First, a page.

It has been building for years, and it has come to a head in 2016: The Year of the Evil Media. I’ve tried to ignore it, and deny it, but it has become the 800-pound gorilla.
During my youth, we had three major TV networks, a couple of weekly news magazines, and of course, newspapers. The daily papers had editorial pages that didn’t interfere with the fairness of the front page stories. Time and Newsweek offered well-written summaries of the week’s news, with a dash of opinion on the side.
Long before the age of cable network shout-fests, ABC, CBS and NBC filled their morning time slots with a teaspoon of news and a barrel of cooking segments and cute animals. They served up thirty minutes of news in the evening, and except for an occasional commentary, the content was pretty much down the middle.
Most folks who are over forty grew up with that steady diet of information, which seemed like plenty at the time. It was more news than our ancestors ever got, and America had elected a few dozen presidents by then.
Now, in what can politely be termed an information overload, we get all kinds of news from thousands of sources. Some are real and others are fictional. How can we tell them apart?
A few years ago, I would have said, "Stick to the sources you know. Local reporters, the major TV networks, the big-name magazines, and the Associated Press. The others, not so much."
Now, we’re all lumped together. We’re the mainstream media, the "lame-stream" media, and most of all, the evil media. We’re accused of rigging elections, cooking up false poll numbers, and suppressing the news from one political party or the other. If a certain candidate fails to pay his parking tickets, half the people are going to hate us no matter what we do. If we report that story, we’re attacking the candidate ("The other candidate has done far worse!"). If we ignore the story, we’re covering it up ("Why aren’t you telling the truth about his unpaid parking tickets!).
I used to take offense at such accusations. Believe it or not, I just don’t see that sort of activity at my workplace. I never have. If my co-workers have a strong political point of view, they drop it off at the door, and pick it up on the way home. I’ve never been asked to frame a story to make someone look good, or bad. Perhaps because I’m a sheltered country bumpkin at heart, I assumed all newsrooms operated that way.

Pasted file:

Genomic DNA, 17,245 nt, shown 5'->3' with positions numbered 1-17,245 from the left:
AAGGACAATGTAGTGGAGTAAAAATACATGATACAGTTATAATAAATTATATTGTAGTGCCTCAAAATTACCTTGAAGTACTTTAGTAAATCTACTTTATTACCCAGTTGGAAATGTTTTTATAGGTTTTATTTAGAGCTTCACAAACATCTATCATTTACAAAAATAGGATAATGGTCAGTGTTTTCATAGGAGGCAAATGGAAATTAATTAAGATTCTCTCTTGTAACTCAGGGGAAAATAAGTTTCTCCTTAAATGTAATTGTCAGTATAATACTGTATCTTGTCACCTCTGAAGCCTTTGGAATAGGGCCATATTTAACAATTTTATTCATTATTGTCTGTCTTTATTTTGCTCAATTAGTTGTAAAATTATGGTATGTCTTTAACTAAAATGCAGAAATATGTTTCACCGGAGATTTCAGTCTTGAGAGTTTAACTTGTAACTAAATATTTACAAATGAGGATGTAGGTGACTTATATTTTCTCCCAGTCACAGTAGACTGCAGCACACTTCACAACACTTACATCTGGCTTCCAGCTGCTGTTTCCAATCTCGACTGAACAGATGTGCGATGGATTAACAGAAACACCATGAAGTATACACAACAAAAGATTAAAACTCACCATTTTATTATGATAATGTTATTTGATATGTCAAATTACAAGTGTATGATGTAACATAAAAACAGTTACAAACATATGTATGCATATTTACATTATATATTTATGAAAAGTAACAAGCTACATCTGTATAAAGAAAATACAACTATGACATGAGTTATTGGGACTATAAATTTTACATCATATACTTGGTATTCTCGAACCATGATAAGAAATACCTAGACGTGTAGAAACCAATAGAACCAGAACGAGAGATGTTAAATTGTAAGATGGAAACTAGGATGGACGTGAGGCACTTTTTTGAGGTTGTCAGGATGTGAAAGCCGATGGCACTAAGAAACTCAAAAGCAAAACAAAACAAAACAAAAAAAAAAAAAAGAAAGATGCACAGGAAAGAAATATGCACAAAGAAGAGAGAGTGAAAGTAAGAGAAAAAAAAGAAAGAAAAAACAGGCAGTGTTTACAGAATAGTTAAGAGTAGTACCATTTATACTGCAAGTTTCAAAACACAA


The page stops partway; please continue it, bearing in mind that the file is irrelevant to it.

Nowadays, I’m not so sure. During the recent presidential campaign, in addition to the cable networks that proudly lean left or right, I was disappointed to see some of the big networks making no effort to be neutral. Certainly each candidate had flaws (how’s that for understatement?) and those shouldn’t be glossed over. Still, I wanted the "legitimate" networks to report the facts, and leave the snide comments to me, in the privacy of my home. The straw that broke this camel’s back was on a network website. The banner headline was about a candidate’s speech at a campaign stop. The story said the candidate’s promises were ridiculous, the reasoning was flawed, and the proposals simply would not work. If this story had been clearly labeled "opinion" or "commentary" I’d have no problem with it. Instead it was presented as a supposedly objective news story, by a network reporter. There would be more to come, just like it.
In recent days, I’ve seen other examples of how and why we are losing your trust. In the immediate aftermath of the Woodmore Elementary School bus crash, a local news outlet simply could not wait on an official death toll, so they put a big number out there, on air and online. It was false. It was not even close. This inflated, inaccurate story was picked up by the station’s network, and would soon go worldwide. Since we’re all lumped into the same barrel, we all took the blame, even though one misguided journalist concocted the story.
I’ve also witnessed big-star network reporters march in to Chattanooga to take over the story. I’ve seen one of them spread unsubstantiated rumors worldwide, while another one badgered a teary-eyed first-year elementary principal to justify the hiring practices of an independent bus contractor. (The same guy also bullied his own crew, and attempted to bully a local reporter, who did not back down.)
To be clear, I still have faith in the majority of reporters. Unfortunately, the rudeness, bias, and sensationalism of a few give us all a bad name.
Make me one promise: If you ever catch me making up stories, reporting in a sensational style, or belittling my colleagues, please send me a message. "It’s time to find another line of work."
David Carroll, a Chattanooga news anchor, is the author of the new book "Volunteer Bama Dawg," a collection of his best columns, available at ChattanoogaRadioTV.com. You may contact David at 900 Whitehall Road, Chattanooga, TN 37405 or firstname.lastname@example.org.